Continental threat: How many common carp (Cyprinus carpio) are there in Australia?
journal contributionposted on 22.03.2021, 23:17 authored by IG Stuart, BG Fanson, JP Lyon, J Stocks, S Brooks, A Norris, L Thwaites, M Beitzel, M Hutchison, Q Ye, JD Koehn, Andrew BennettAndrew Bennett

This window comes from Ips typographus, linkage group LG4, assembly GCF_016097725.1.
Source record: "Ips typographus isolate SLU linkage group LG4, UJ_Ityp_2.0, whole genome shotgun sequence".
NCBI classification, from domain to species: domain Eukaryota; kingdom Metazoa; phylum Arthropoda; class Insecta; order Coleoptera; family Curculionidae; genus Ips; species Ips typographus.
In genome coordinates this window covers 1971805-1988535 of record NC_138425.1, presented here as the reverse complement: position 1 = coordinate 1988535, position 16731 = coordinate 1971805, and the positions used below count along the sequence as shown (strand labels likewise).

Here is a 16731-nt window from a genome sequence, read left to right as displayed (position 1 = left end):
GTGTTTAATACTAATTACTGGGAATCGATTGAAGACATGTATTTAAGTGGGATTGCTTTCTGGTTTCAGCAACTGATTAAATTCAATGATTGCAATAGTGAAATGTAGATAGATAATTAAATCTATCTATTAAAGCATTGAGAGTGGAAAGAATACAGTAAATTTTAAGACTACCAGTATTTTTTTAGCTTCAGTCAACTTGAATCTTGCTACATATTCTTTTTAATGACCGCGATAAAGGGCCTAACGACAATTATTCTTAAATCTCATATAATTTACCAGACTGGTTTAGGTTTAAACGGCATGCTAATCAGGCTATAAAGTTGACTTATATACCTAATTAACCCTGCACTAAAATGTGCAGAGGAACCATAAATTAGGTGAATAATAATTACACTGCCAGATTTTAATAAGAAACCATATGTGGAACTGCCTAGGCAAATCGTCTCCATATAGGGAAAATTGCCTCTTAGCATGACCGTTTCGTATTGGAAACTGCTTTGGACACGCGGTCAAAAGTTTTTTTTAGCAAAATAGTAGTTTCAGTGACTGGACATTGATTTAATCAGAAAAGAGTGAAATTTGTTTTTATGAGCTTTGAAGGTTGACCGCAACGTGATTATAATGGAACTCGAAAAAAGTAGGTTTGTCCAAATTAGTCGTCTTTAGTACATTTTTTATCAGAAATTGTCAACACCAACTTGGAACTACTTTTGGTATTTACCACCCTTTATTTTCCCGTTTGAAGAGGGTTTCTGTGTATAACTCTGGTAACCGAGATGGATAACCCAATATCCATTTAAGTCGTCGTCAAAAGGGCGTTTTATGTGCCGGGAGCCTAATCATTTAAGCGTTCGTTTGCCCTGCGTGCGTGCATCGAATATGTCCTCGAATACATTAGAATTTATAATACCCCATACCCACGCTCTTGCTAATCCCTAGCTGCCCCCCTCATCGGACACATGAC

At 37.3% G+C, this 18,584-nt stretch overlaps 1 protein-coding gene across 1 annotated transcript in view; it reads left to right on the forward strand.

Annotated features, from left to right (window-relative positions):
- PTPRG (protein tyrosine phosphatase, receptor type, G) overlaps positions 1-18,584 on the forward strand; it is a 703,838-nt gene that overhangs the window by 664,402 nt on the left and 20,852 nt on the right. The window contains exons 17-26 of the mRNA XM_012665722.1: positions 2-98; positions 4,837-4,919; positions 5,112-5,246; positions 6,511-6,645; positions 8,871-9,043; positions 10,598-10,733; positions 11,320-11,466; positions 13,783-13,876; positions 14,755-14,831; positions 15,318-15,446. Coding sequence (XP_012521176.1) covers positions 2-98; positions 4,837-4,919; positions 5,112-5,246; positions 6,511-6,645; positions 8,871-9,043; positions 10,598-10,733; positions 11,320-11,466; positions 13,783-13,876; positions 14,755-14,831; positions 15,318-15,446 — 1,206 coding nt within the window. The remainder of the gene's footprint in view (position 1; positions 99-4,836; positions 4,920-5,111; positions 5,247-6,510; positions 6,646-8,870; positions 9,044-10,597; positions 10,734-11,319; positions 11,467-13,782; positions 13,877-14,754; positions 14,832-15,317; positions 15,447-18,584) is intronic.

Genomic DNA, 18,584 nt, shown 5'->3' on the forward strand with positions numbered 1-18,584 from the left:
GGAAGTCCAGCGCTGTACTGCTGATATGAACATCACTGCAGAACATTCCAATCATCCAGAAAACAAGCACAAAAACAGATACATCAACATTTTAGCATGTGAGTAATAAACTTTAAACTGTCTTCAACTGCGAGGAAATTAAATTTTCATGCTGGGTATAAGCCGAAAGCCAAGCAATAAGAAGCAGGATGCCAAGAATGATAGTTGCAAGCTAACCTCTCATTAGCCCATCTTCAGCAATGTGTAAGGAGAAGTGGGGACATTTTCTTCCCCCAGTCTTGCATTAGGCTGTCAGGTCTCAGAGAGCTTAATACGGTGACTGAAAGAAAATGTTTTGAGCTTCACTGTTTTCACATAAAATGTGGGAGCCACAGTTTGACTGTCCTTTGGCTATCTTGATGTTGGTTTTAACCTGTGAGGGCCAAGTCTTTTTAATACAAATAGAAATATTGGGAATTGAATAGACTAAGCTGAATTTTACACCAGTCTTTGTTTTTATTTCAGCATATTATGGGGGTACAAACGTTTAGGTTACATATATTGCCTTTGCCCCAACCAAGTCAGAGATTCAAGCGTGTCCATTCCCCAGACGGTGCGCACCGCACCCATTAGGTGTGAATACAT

© 2020 The Author(s) Common carp (Cyprinus carpio) are one of the world's most destructive vertebrate pests. In Australia, they dominate many aquatic ecosystems causing a severe threat to aquatic plants, invertebrates, water quality, native fish and social amenity. The Australian Government is considering release of cyprinid herpesvirus-3 (CyHV-3) as a control measure and consequently a robust, continental-scale estimate of the carp population and biomass is essential to inform planning and risk management. Here, we pioneer a novel model-based approach to provide the first estimate of carp density (no/ha) and biomass density (kg/ha) at river reach/waterbody, basin and continental scales. We built a spatial layer of rivers and waterbodies, classified aquatic habitats and calculated the area of each throughout the range of carp in Australia. We then developed a database of fishery-independent electrofishing catch-per-unit-effort (CPUE) for habitat types, containing catch information for 574,145 carp caught at 4831 sites. Eastern Australia accounted for 96% of carp biomass and 92% of the total available wetted habitat area (16,686 km2) was occupied. To correct these data for variable detection efficiencies, we used existing electrofishing data and undertook additional field experiments to establish relationships between relative and absolute abundances. We then scaled-up site-based estimates to habitat types to generate continental estimates. The number of carp was estimated at 199.2 M (95%Crl: 106 M to 357.6 M) for an ‘average’ hydrological scenario and 357.5 M (95%Crl: 178.9 M to 685.1 M) for a ‘wet’ hydrological scenario. In eastern Australia, these numbers correspond with biomasses of 205,774 t (95%Crl: 117,532–356,482 t) (average scenario) and 368,357 t (95%Crl: 184,234–705,630 t) (wet scenario). At a continental scale the total biomass was estimated at 215,456 t for an ‘average’ hydrological scenario. Perennial lowland rivers had the highest CPUE and greatest biomass density (up to 826 kg/ha) and the modelled biomass exceeded a density-impact threshold of 80–100 kg/ha in 54% of wetlands and 97% of stream area in large lowland rivers. The continental-scale biomass estimates provide a baseline for focusing national conservation strategies to reduce carp populations below thresholds needed to restore aquatic ecosystems at a range of spatial scales.